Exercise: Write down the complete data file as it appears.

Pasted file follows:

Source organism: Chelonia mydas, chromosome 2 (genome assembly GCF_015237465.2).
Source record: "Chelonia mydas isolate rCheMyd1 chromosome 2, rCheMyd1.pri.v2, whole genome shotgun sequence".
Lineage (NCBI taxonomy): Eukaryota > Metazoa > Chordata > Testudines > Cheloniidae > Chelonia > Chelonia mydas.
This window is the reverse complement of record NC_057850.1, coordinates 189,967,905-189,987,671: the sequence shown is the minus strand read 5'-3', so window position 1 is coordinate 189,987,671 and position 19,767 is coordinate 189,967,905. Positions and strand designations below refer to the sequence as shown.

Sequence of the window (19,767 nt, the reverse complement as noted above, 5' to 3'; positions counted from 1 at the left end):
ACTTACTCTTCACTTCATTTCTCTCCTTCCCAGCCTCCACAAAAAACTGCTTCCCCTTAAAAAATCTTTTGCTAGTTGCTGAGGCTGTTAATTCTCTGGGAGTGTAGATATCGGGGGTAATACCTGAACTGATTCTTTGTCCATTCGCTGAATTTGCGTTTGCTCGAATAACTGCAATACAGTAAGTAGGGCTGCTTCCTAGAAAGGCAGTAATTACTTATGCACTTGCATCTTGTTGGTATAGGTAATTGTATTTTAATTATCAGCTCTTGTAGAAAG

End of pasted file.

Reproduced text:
Source organism: Chelonia mydas, chromosome 2 (genome assembly GCF_015237465.2).
Source record: "Chelonia mydas isolate rCheMyd1 chromosome 2, rCheMyd1.pri.v2, whole genome shotgun sequence".
Lineage (NCBI taxonomy): Eukaryota > Metazoa > Chordata > Testudines > Cheloniidae > Chelonia > Chelonia mydas.
This window is the reverse complement of record NC_057850.1, coordinates 189,967,905-189,987,671: the sequence shown is the minus strand read 5'-3', so window position 1 is coordinate 189,987,671 and position 19,767 is coordinate 189,967,905. Positions and strand designations below refer to the sequence as shown.

Sequence of the window (19,767 nt, the reverse complement as noted above, 5' to 3'; positions counted from 1 at the left end):
ACTTACTCTTCACTTCATTTCTCTCCTTCCCAGCCTCCACAAAAAACTGCTTCCCCTTAAAAAATCTTTTGCTAGTTGCTGAGGCTGTTAATTCTCTGGGAGTGTAGATATCGGGGGTAATACCTGAACTGATTCTTTGTCCATTCGCTGAATTTGCGTTTGCTCGAATAACTGCAATACAGTAAGTAGGGCTGCTTCCTAGAAAGGCAGTAATTACTTATGCACTTGCATCTTGTTGGTATAGGTAATTGTATTTTAATTATCAGCTCTTGTAGAAAG